Hereditary fructose intolerance (HFI) is a disorder of visceral carbohydrate metabolism which is transmitted as a recessive character of moderate to high gene prevalence. The condition is caused by enzymic deficiency of aldolase B and is associated with the synthesis of inactive enzyme protein. The molecular structure of aldolase B was examined in tissue samples from four adult patients who were the offspring of non-consanguineous unions. Titration of aldolase protein, by radioimmunoassay, showed that antibody recognition of the inactive enzyme was attenuated differently in two unrelated HFI patients. The existence of separate structural lesions was confirmed by protein blotting and immunodetection of enzyme subunits after sodium dodecyl sulphate/polyacrylamide electrophoresis. In one patient the subunit size was identical to wild type (Mr 38,000) and in the other, a single faint band (Mr 39,000) was identified. Radioimmunotitration studies, in two affected offspring of this latter patient by a proven HFI carrier, also revealed differences in antibody recognition. Segregation of different mutant alleles within this kindred demonstrates heterogeneity in HFI occurring at the same genetic locus. Variations in apparent immunoreactivity of aldolase B in HFI are thus related to overt modification of enzyme subunits and indicate that the disorder results principally from structural rather than regulatory mutations in the aldolase B gene.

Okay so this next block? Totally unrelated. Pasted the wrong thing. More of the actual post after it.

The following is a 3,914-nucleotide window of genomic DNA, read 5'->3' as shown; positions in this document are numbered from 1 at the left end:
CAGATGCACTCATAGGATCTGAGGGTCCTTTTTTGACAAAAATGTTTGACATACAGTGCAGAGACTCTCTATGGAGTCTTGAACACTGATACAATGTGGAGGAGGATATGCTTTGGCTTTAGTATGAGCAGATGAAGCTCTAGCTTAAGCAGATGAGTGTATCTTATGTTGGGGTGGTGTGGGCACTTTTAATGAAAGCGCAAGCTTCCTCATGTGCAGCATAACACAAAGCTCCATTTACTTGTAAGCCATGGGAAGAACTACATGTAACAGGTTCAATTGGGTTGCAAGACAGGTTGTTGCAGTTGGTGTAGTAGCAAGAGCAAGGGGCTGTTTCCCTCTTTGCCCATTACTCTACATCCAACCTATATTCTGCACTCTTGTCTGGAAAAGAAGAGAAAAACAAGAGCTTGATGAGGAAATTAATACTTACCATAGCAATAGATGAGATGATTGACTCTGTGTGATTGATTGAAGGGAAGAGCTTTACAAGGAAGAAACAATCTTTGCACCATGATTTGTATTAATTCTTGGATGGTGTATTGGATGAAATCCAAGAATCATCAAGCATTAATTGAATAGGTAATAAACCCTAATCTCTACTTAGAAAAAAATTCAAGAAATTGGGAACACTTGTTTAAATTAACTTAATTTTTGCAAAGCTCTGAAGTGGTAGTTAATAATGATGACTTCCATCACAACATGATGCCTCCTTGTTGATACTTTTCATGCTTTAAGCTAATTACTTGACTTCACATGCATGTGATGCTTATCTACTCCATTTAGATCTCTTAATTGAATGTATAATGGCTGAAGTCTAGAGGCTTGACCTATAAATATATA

|Original language||English (US)|
|Number of pages||8|
|Journal||Molecular biology & medicine|
|State||Published - Nov 1 1983|
ASJC Scopus subject areas
- Molecular Biology